Monday, January 19, 2009

Making Snowmen - the hooking part

I've been hooking away on more snowmen bodies. It's not the most exciting hooking....which is why it's taken me so long to get this post ready for you ;-) I have just one and a bit left to hook on my piece of backing and then the fun of assembly will begin. I'm hoping to be well underway with that part this week...and be posting the instructions by the weekend. In the meantime, keeners can get started hooking....

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First of all, I must confess that I don't really use a "pattern" in the conventional sense, when hooking my snowmen. I did use one for the very first snowman I hooked, but I soon discovered there was an easier way for me to do it. Here's my method...

I start by tracing around the bottom of a pop can or drawing a similar sized circle for the head, and then I hook it.

To make the middle, I draw another circle, about 1/2" below my hooking...and try to keep it in line with the first one. I hook and fill this circle and then hook an additional 2-3 rows around it, attaching it to the head.

To make the bottom, I draw another circle (similar to the last one) and then I measure 10.5-11" down from the top of the head and draw a line across the grain of my backing. I hook and fill the circle, and I also hook across the bottom line. Then I hook around the circle several more times (likely 5-6), attaching it to the middle and also the bottom line.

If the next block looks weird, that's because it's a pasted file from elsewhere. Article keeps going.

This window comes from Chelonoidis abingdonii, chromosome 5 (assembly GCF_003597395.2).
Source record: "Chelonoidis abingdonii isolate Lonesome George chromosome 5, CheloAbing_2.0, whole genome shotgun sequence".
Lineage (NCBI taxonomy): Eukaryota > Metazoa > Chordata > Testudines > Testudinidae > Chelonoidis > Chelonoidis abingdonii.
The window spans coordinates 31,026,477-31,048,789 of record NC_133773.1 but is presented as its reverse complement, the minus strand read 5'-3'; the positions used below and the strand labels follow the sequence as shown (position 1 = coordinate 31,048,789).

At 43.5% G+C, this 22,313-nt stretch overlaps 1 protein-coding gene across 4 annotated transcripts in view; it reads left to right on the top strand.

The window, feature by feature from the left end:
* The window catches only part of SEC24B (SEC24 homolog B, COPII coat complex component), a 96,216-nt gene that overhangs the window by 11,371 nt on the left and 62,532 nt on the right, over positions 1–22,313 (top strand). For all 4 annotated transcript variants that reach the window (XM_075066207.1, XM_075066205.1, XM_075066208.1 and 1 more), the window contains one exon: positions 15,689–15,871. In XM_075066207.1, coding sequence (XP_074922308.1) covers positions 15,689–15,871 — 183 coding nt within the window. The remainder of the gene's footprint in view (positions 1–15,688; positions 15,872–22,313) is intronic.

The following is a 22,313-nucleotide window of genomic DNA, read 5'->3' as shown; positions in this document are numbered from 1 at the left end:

I like to make the bottom a little larger, just to give the little guy more to stand on, and so I extend the bottom line beyond my circles just a little bit and bring it up on a steep angle to attach to the bottom snowball (as illustrated)

A couple of other miscellaneous tips...
• If you top and tail them (alternate between heads and feet at one end), you can fit more men on your backing.
• You don't need to worry about keeping the circles perfect...I often just freehand them and if they end up being ovals, that's okay, too!
• Use lots of different lights to make them more interesting and fun to hook
• Once you start decorating them with buttons, hats, scarves, etc., the hooking shifts to the you don't need to fuss too much with making it perfect.
• Doing the hooking is the "grunt work" part of making the I like to hook a bunch at once, and then reward myself with the decorating. (Plus it's a more economical use of your backing this way!)